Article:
Over the past decade, the digital revolution has been accelerating at an exponential rate. The arrival of 5G networks and superfast, ultrafast, hyperfast and gigafast broadband has resulted in the proliferation of mobile apps, voice assistants and e-commerce – transforming every facet of daily life.
87% of adults were daily users of the internet in 2019, with the average Brit spending 2 hours and 34 minutes online via their smartphone each day. In 2018, 46% of internet users spent their time online shopping (27 million), with e-commerce sales for the year totalling £688 billion. Before the word coronavirus had even entered our vocabulary, it was predicted that the internet would account for 53% of retail sales by 2028.
Despite rapidly changing consumer behaviour and needs, some businesses have been slow to adapt, stubbornly favouring the traditional face-to-face delivery of products and services over digital solutions. It wasn’t until the arrival of the coronavirus pandemic and lockdown restrictions earlier this year that they were forced to seriously rethink the way they interact and transact with customers, or risk being left behind.
Why it pays to put customer experience at the heart of business
Many sectors acted fast to offer virtual replacements for their previously physical offerings in order to avoid complete shutdown, while others found ways to modify their physical offering to limit contact and reduce consumer risk. Take for example, healthcare providers who moved rapidly into telemedicine, educators who transitioned to 100% online learning and digital classrooms, restaurateurs who offered pared-back menus for delivery only, plus the many retailers who pivoted to offer contactless shopping and home delivery.
As consumer reliance on online services has increased significantly in recent months, so too have expectations. Creative thinking has enabled many businesses to thrive during the pandemic, successfully building digital confidence and trust, even among the consumers most resistant to digital. They’ve done this by meeting consumers where they are today, catering to their changing needs, and delivering positive online experiences. It should come as no surprise that the businesses that can successfully help consumers navigate the pandemic safely will establish a strong advantage.
Shifting focus to support digital products and services is a no-brainer for any businesses well-positioned to meet consumer demand via digital channels, while others will need to develop digital functionalities to ensure continuity of services in the short-term, and to build resilience in the long-term. While lockdown has lifted and the immediate crisis appears to have passed, the implications for consumer expectations and behaviours will be long-lasting.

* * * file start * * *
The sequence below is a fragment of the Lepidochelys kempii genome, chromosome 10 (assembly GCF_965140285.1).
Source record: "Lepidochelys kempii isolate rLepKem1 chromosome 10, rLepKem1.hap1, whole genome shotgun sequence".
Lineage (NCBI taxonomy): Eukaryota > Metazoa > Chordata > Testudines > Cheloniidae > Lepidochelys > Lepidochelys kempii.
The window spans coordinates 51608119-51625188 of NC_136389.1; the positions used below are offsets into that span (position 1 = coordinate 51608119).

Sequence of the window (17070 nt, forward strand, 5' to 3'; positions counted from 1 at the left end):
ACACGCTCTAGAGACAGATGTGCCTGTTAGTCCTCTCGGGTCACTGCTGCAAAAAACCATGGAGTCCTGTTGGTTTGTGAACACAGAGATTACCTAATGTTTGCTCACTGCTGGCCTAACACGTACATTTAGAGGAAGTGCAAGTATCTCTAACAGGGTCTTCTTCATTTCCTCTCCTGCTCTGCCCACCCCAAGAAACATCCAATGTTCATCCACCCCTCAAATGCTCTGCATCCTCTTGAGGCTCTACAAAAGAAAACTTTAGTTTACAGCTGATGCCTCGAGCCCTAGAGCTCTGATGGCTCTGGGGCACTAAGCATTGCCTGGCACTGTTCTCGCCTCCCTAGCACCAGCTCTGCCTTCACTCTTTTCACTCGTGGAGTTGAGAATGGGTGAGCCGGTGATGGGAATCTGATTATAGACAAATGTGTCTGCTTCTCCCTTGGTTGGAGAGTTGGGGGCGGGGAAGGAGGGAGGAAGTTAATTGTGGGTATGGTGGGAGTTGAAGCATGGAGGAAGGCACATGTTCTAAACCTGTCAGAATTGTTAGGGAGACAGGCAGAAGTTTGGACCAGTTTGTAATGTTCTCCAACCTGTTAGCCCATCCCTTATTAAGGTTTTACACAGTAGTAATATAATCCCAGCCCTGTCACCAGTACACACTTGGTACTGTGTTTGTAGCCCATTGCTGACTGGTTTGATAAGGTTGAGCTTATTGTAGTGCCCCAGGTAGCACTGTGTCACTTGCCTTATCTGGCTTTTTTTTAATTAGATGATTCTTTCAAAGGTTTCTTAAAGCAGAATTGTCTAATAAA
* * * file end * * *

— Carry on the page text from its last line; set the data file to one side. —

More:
Reducing the cost of digital services, defaulting to home delivery and converting to contactless operations are three quick wins for any business. Automating key points in the customer journey will offer a seamless and highly personalised digital customer experience, cutting costs over the long-term, saving time and reducing reliance on staff.
Why digital adoption is no longer optional
In the world of fashion, where e-commerce is a prerequisite, some of the biggest names on the British High Street have long resisted the urge to go digital and suffered greatly during lockdown. Take for example Primark, which earned £0 in sales between 22 March and 14 June when its 153 stores in England were closed. Not having a transactional website cost Primark around £650 million for every month that all stores were closed, adding up to an eye watering £1.9 billion.
Relying on bricks and mortar alone, and refusing to adapt a strategy that doesn't lend itself well to e-commerce didn’t do Primark any favours. Should lockdown occur again in future, or indeed any event that prevents a full return to business as usual, it will be interesting to see if businesses with more traditional models double down or if the penny will finally drop that they need to evolve in order to survive.
In this new business environment retailers in particular will need to prioritise transparency in the supply chain, the ability to detect purchase-pattern changes, and accurate up-to-the-minute inventory information. This will be essential, not only for increased efficiencies, but to combat the panic-buying of essential products should we see a second wave of the disease.
Coronavirus or no coronavirus, digital adoption has always made good business sense resulting in significant gains in efficiency, customer satisfaction and revenue. A study by the SAP Center for Business Insight and Oxford Economics, found that 80% of companies that have undergone digital transformation efforts reported increased profitability, while a McKinsey study highlights that digital transformation and a focus on customer experience can generate a 20-30% increase in customer satisfaction and economic gains of 20-50%.
Businesses no longer have the luxury of time, mapping out future digital strategies in line with growth expectations or becoming stuck in a cycle of test and learn. In a post-Covid world, they have little choice but to follow where the consumers are if they are to keep pace with the competition and remain relevant. For many, scale and speed of innovation will be crucial.
To those who seize the opportunity to redefine their business, putting digital at its core to enhance the user experience and develop closer ties with customers, will come the rewards. For never has the proverb "necessity is the mother of invention", rang true more than now.